STATE OF TASMANIA v TERRY ALLAN CARTER                          8 SEPTEMBER 2023

COMMENTS ON PASSING SENTENCE                                                                PEARCE J


Terry Carter, you plead guilty to receiving stolen property and possession of stolen firearms. I also agreed to deal with your plea of guilty to the summary charges of stealing, possessing an unregistered firearm, possessing a shortened firearm, possessing a firearm without a licence, possessing ammunition without a licence, possessing a firearm part, possessing cannabis, possessing cannabis oil and possessing a smoking device.


In 2021 you owned a property in an area of forest reserve at Pipers River. There were no fixed buildings on the block but you spent time there in a caravan. On 28 September 2021 the block was searched by the police. They found a Toyota Hilux utility and an excavator on a trailer parked down a bush track. The vehicle and trailer had been stolen from a commercial premises in Kings Meadows four days earlier. The combined value was $95,500. In the same area was another trailer stolen from a different commercial premises on 27 January 2021. Elsewhere on the property was a John Deere gator stolen in June 2021 worth about $20,000, a Suzuki motor bike worth about $5,000 and a Nissan utility worth about $30,000. The total combined value exceeded $150,000.


Inside your caravan were five stolen firearms and a quantity of ammunition. The firearms were a Winchester shotgun which had been shortened, stolen from a property in rural north-west Tasmania in 2010, a Berretta twelve gauge shotgun stolen from Nabowla in April 2021, a .22 Magnum rifle stolen from Nunamara on 22 April 2019, a Baikai 12 gauge double barrel shotgun which had been shortened, stolen in October 2016, and a Winchester 94 model which was unregistered in Australia. There were 95 rounds of ammunition of differing calibre in various containers within the caravan. There were two firearm bolts, five bags of dried cannabis with a total weight of almost 650 grams, fifty one capsules of cannabis oil and four ice pipes.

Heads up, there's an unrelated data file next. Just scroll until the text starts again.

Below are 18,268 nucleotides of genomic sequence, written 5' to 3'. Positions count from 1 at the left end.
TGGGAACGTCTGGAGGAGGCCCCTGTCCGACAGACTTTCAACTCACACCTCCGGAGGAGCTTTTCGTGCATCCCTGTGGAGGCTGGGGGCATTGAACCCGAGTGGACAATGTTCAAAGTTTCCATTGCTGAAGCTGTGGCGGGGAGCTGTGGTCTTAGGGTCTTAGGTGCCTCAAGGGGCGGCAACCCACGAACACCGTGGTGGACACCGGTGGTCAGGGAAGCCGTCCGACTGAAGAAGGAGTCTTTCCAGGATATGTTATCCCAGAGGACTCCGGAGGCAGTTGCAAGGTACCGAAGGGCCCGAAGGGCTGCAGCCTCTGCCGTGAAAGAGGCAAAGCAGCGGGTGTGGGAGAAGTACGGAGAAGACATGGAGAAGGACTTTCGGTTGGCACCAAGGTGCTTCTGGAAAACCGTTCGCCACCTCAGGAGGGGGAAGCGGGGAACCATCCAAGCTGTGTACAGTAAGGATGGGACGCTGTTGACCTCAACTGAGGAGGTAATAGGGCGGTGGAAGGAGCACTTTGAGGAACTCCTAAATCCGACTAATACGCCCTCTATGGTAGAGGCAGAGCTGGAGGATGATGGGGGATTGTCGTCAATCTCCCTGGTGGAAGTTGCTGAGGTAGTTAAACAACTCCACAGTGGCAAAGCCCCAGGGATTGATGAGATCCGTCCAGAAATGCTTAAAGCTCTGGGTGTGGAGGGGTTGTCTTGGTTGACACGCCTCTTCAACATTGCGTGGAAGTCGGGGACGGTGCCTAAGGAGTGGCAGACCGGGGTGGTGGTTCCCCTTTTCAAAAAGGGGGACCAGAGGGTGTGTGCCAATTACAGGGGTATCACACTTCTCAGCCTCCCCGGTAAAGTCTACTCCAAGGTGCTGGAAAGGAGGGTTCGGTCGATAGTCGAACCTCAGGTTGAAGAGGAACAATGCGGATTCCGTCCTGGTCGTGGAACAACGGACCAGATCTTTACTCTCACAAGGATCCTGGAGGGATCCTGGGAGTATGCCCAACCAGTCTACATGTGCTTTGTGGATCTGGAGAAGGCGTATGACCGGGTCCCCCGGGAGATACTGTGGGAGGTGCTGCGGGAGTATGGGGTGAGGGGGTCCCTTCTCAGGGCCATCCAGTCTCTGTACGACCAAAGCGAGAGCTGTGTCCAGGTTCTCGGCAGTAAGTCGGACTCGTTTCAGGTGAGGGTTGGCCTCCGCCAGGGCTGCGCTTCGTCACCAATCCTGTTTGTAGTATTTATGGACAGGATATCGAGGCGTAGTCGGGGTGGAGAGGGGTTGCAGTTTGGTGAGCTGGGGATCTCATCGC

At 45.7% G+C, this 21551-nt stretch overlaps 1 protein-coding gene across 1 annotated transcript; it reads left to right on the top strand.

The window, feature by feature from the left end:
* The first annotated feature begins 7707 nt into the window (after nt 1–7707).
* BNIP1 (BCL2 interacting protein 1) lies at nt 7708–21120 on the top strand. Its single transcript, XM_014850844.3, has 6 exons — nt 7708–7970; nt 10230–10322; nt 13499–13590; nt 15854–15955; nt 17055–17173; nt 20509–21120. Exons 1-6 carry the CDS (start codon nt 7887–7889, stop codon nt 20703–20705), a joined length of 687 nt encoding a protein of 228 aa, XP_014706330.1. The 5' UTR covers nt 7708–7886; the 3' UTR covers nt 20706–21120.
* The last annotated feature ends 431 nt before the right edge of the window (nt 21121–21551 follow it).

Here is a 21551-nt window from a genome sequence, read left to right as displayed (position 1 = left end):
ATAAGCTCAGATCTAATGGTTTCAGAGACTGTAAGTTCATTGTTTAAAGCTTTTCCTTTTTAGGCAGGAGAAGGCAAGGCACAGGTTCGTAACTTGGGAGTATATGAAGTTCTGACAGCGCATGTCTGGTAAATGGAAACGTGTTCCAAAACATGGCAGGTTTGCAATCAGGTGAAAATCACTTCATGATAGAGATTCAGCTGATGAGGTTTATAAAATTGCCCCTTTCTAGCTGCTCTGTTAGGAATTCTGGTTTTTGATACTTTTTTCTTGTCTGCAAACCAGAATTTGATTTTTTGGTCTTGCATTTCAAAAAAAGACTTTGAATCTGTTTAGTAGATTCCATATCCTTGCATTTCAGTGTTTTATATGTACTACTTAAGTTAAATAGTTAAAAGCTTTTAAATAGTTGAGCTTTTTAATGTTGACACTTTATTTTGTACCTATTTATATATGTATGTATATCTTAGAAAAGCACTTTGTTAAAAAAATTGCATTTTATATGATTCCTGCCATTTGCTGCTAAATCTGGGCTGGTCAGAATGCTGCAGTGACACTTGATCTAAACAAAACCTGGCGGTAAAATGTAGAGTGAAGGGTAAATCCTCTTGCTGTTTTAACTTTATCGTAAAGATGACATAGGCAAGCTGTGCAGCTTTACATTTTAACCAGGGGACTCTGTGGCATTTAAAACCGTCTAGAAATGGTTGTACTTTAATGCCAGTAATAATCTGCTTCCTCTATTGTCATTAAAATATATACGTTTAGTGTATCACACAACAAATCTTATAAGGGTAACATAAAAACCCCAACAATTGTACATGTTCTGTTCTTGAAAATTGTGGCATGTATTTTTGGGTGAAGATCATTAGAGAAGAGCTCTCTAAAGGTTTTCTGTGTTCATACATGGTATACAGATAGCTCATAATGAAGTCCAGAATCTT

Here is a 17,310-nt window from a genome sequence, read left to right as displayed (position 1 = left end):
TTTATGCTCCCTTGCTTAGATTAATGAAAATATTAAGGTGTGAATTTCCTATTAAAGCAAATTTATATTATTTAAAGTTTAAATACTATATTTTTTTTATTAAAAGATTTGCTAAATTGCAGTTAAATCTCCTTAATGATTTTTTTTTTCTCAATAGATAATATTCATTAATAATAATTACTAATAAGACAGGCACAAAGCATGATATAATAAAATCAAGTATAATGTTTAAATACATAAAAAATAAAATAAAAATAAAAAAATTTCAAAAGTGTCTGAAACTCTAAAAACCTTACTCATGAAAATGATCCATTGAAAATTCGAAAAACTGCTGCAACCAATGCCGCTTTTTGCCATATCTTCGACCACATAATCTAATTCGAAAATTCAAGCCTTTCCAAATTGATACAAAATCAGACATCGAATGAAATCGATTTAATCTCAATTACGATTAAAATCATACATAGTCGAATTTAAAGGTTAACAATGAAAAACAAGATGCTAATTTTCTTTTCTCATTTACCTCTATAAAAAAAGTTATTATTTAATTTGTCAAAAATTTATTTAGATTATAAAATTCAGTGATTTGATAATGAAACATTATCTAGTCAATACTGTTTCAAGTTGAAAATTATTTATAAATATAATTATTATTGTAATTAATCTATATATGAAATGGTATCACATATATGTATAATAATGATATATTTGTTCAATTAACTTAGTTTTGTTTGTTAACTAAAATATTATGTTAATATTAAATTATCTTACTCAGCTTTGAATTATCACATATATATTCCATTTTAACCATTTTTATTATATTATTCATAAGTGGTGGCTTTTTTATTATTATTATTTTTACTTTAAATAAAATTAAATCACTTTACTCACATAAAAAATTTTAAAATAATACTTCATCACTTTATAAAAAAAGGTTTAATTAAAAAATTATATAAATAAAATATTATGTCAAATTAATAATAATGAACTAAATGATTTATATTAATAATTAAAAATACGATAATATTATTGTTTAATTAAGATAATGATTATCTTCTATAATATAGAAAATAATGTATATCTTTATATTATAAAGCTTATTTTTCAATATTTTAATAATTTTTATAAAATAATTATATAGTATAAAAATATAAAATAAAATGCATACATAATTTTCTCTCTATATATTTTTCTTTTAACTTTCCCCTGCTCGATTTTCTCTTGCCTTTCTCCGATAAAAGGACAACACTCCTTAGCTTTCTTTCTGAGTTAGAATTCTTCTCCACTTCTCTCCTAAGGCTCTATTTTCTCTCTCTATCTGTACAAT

It is in your favour that you pleaded guilty. Your personal circumstances were outlined by your counsel and in a pre-sentence report prepared by Community Corrections. You are aged 38. You are a single man with one child who lives with his mother. Since leaving school in grade 9 you have a long history of manufacturing and labouring work. You held stable employment in the forestry industry and lived in rented accommodation in Burnie. However when you lost your driver licence in 2020 for drug related driving offences you lost your job and began to live in the caravan full time. You were a recreational user of cannabis and methylamphetamine but at the time of this offending your use became heavy. However you have no record for dishonesty or firearm offences. You have not been to prison before. You offer various explanations for your possession of the items the police found. For the most part the vehicles and trailers were left on your property by people you knew who were involved in criminal activity. Your property became a remote storage location for your criminal associates which you permitted through loyalty to them. You did not steal those items but you realised that they were all stolen. Receiving is serious because it supports and encourages theft. For that reason it generally attracts a sentence of imprisonment. The exception is one of the trailers which you claim to have found by the side of the road at Pipers River about a month earlier. You hooked it up to your vehicle and towed it away intending to keep it. You are thus guilty of stealing by finding. The total value of the stolen items was considerable. They were recovered, although it is possible that the value of an item may have been affected before it was returned to the true owners.